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Burundi protestors defy government order, resume demonstrations

Protestors tip-over a shipping container to block a road in the Cibitoke neighbourhood of Bujumbura, on May 9, 2015 © AFP

Protestors tip-over a shipping container to block a road in the Cibitoke neighbourhood of Bujumbura, on May 9, 2015 © AFP

BUJUMBURA, Burundi, May 10 – Opponents of Burundi President Pierre Nkurunziza’s third term bid on Sunday defied a government command to immediately end weeks of street protests, branding the order a “declaration of war”.

At least 18 people have died since Nkurunziza announced his intention to run for a third term in elections due next month, sparking weeks of angry demonstrations.

In some neighbourhoods protesters reinforced their barricades overnight in defiance of the government order, issued late Saturday, that all barriers must be dismantled or removed by force within 48 hours.

The fresh standoff between demonstrators and security forces comes after a one day “truce” declared by protest leaders on Saturday allowed a semblance or normality to return to the capital, Bujumbura.

In a decision issued on Saturday, the National Security Council demanded an “immediate and unconditional” end to what it said was an “insurgency” and ordered security forces to remove all barricades “within 48 hours, in Bujumbura and the rest of the country.”

Protestors angrily dismissed the order.

“Who cares about the orders of the National Security Council! Let Nkurunziza leave first! Otherwise we will continue,” said Ficre, a 26-year old protester in the Cibitoke neighbourhood that has seen some of the worst clashes.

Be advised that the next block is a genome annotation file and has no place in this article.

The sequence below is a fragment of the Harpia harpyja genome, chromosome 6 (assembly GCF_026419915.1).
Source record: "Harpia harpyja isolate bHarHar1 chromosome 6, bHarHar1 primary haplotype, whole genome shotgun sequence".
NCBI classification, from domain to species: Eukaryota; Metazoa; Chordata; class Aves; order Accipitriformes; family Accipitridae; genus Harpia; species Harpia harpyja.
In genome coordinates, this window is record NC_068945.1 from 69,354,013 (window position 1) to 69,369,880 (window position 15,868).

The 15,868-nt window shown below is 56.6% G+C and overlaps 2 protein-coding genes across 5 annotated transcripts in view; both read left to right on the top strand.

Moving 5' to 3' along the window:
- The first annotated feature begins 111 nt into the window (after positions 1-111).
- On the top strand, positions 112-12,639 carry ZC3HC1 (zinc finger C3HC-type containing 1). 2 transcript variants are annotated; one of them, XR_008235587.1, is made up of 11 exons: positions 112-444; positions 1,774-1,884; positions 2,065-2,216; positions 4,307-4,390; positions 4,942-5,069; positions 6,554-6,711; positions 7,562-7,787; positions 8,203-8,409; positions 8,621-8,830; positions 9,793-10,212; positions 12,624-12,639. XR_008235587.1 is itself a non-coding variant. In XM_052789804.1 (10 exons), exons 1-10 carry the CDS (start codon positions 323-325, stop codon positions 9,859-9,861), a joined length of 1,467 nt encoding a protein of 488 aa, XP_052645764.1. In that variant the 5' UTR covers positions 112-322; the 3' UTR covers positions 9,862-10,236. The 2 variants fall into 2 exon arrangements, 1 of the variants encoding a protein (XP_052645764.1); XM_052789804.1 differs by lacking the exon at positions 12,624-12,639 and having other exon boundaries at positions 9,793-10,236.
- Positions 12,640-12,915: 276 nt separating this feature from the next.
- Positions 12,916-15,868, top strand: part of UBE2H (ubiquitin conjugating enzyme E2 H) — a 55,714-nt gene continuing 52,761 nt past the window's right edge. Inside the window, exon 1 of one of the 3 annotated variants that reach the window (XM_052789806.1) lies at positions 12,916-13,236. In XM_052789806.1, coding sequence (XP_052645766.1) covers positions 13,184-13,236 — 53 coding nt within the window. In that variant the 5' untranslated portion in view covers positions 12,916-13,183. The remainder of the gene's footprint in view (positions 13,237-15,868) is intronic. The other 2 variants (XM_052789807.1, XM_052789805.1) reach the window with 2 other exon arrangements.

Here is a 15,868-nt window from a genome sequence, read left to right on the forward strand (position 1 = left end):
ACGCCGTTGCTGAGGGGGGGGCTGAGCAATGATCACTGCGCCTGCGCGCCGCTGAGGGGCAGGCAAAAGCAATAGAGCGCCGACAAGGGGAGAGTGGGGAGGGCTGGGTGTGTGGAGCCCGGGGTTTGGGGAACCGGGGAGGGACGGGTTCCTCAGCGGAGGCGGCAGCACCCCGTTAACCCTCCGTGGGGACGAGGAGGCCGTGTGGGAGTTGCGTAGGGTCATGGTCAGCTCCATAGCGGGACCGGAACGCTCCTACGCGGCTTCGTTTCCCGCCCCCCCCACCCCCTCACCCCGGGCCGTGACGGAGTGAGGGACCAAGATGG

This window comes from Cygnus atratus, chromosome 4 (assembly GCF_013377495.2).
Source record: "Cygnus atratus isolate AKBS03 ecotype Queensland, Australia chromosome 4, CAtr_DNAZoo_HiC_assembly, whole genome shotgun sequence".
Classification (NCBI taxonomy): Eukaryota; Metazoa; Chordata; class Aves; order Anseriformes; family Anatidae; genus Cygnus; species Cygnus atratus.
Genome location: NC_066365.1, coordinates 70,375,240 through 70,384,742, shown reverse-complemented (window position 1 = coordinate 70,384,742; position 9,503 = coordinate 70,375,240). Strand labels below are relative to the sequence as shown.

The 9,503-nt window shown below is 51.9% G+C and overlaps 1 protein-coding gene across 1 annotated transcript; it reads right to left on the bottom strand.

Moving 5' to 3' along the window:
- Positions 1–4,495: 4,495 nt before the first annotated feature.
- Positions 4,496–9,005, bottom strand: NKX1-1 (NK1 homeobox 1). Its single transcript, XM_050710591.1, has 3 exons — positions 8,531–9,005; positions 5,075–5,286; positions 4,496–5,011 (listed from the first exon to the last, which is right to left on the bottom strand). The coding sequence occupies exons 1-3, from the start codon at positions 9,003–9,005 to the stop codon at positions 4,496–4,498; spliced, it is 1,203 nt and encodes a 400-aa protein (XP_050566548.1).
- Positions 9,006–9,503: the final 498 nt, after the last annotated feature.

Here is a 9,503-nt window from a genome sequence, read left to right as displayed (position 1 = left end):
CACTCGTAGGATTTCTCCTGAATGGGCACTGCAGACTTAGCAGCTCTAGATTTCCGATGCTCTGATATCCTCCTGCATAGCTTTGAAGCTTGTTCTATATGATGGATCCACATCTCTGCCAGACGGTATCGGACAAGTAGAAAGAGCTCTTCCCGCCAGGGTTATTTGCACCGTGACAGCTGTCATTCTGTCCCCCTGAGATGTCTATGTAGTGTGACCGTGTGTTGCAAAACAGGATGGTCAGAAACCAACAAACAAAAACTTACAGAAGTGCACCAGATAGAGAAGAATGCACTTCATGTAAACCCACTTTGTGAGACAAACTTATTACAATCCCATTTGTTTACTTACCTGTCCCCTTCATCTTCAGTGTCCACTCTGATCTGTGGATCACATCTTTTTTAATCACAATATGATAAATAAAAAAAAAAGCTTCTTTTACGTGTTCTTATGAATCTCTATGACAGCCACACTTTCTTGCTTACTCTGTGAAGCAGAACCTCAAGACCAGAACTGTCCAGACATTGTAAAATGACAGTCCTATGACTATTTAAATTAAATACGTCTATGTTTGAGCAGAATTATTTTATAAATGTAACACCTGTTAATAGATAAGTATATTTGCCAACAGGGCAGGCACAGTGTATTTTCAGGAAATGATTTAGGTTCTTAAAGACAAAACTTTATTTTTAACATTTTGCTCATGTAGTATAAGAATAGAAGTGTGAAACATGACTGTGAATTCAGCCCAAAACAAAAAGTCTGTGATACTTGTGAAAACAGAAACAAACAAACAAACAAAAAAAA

On Saturday night, soldiers who were trying to move a shipping container that had been dragged across the road blocking the main thoroughfare were forced to give up when faced with hostile youth.

The army has so far played a neutral role, often coming between stone-throwing protesters and police, and is popular among protesters who believe it protects them from the police. But tensions have begun to appear in recent days.

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The National Security Council declaration shows that the government does not intend to back down in the face of the protests, despite international pressure, while protest leaders also remain firm in their resolve to continue demonstrating, leaving little hope for a negotiated way out the of crisis.

The so-called “Collective Against a Third Mandate”, which includes over a thousand civil society organisations and the country’s two biggest trade unions, “considers the National Security Council declaration to be a declaration of war on the people of Burundi,” said Pacifique Nininahazwe, one of its leaders.

“So far, no president has won against the people,” said Nininahazwe, citing Tunisia, Egypt and Burkina Faso where popular uprisings have led to the overthrow of presidents in recent years.

“The protests will continue until Pierre Nkurunziza understands that he cannot have a third mandate, he can not violate our constitution,” he said.

Ignoring the protests, Nkurunziza was the first of eight candidates to register for presidential elections due on June 26.

Among them was Nkurunziza’s strongest challenger, Agathon Rwasa, who called for a delay in elections citing the current insecurity.

Despite the unrest campaigning for local elections, due to be held on May 26, officially began on Sunday.

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